Paul spoke about henceforth knowing no one after the flesh (2Co 5:16). Though still a fallen human, he now had an entirely new way of relating to people (including Christ) by the Spirit. Ultimately all our relationships will be transformed, as the way we regard each other will be elevated above the temporal, sinful ways of earth.

“We shall not all sleep, but we shall all be changed, in a moment, in the twinkling of an eye, at the last trumpet … we shall be changed” (1Co 15:51-52). Relationships which are presently strained by our sinfulness will be gloriously sustained by one un-grieved Spirit and our singular ambition to glorify God. Rivalry and selfish ambition, unfulfilled expectations and broken promises, careless words (and those calculated to hurt), misunderstandings, wrongly judged motives, anxiety, fear, guilt and shame – all of these will be forever gone in one glorious moment!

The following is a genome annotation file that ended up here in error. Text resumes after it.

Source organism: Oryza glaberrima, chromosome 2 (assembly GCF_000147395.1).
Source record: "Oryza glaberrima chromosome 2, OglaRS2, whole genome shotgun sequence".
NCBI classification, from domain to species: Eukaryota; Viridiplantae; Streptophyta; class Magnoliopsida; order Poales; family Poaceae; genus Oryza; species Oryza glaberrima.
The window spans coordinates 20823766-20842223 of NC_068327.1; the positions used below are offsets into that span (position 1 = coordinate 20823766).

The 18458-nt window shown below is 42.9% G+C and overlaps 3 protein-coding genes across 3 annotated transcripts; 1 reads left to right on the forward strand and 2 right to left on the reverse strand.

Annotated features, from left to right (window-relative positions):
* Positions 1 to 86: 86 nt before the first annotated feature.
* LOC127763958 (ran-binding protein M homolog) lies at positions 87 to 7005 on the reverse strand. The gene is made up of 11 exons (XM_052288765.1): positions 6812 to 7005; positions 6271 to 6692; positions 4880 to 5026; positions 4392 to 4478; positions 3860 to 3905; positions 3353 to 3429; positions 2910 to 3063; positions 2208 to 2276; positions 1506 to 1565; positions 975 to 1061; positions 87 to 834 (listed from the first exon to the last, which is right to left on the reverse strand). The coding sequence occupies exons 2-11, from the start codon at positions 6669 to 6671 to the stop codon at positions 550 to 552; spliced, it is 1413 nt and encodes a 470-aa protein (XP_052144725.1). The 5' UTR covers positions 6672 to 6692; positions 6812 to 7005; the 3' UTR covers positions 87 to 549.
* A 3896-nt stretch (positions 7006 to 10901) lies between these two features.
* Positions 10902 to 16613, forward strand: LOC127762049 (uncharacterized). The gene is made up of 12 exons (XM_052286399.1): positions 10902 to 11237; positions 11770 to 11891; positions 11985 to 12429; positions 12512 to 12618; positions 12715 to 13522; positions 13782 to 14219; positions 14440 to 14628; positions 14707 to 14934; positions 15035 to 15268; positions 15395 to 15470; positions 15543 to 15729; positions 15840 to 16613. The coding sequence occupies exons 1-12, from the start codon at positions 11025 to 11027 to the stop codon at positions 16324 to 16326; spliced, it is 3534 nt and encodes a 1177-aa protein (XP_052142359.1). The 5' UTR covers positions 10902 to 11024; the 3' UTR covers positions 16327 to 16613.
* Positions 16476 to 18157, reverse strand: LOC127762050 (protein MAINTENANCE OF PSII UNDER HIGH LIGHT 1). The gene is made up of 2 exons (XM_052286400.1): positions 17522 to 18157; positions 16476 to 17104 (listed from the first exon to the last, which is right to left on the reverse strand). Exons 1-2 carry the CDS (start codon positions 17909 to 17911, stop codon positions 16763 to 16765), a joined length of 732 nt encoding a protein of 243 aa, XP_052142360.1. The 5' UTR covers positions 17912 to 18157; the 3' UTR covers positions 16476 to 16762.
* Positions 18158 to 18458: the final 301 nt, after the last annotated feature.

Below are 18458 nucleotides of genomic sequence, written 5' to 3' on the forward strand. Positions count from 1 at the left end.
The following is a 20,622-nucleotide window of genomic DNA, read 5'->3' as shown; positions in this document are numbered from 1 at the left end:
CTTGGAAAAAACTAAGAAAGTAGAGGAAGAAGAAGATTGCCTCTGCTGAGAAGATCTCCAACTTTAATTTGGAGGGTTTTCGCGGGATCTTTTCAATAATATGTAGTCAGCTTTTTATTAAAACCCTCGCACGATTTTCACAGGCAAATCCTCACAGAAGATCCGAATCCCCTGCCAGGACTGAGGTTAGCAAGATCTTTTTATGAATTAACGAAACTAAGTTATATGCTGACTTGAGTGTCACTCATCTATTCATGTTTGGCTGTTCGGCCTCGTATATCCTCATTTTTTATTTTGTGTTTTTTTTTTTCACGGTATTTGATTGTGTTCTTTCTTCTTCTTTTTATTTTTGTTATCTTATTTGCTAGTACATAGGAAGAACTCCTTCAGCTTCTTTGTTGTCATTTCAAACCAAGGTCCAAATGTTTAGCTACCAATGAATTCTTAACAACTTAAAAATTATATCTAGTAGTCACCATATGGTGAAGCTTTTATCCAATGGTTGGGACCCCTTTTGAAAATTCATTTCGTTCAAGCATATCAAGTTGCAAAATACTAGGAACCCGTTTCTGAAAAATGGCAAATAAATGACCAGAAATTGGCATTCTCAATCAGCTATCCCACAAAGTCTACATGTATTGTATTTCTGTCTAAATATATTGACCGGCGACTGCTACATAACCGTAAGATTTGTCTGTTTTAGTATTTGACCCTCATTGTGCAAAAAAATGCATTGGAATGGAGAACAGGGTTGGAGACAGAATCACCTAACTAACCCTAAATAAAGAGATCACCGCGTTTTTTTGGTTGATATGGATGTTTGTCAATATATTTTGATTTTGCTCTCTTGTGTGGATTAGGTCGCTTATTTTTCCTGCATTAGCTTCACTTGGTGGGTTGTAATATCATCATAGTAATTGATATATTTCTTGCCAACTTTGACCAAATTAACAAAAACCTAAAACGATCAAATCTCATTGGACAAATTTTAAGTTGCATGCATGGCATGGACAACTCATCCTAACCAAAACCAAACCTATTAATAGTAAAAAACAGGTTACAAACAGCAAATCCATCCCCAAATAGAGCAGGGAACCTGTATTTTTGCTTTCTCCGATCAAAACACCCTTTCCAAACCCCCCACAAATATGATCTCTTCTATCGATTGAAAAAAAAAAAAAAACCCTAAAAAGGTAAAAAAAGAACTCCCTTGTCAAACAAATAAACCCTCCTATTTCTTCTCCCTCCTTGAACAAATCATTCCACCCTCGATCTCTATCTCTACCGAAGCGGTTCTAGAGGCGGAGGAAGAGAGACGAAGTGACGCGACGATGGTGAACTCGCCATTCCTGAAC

Thus, with such a changed perspective, each of us will gladly be in accord with our Lord’s evaluation at the Judgement Seat, where every word and deed will be assessed. He will bring to light the complete backstory – each contributory factor, with every motive and mitigating circumstance (1Co 4:5). With our redemption complete, every situation scrutinized and every hurt healed, we will proceed from the Judgement Seat in perfect harmony.

There will be nothing to divide. Even now in the spiritual realm there are no ethnic, social nor gender differences, but Christ is all and in all (Col 3:11). That will be perfectly and permanently so when we finally get to heaven.

Why does any of this matter? Anticipating the certain fulfillment of God’s future plans, Peter says, “Since all these things are thus … what sort of people ought you to be in lives of holiness and godliness” (2Pe 3:11).

May we henceforth live in light of what we will be then!

1 Bible quotations in this article are from the ESV unless otherwise noted.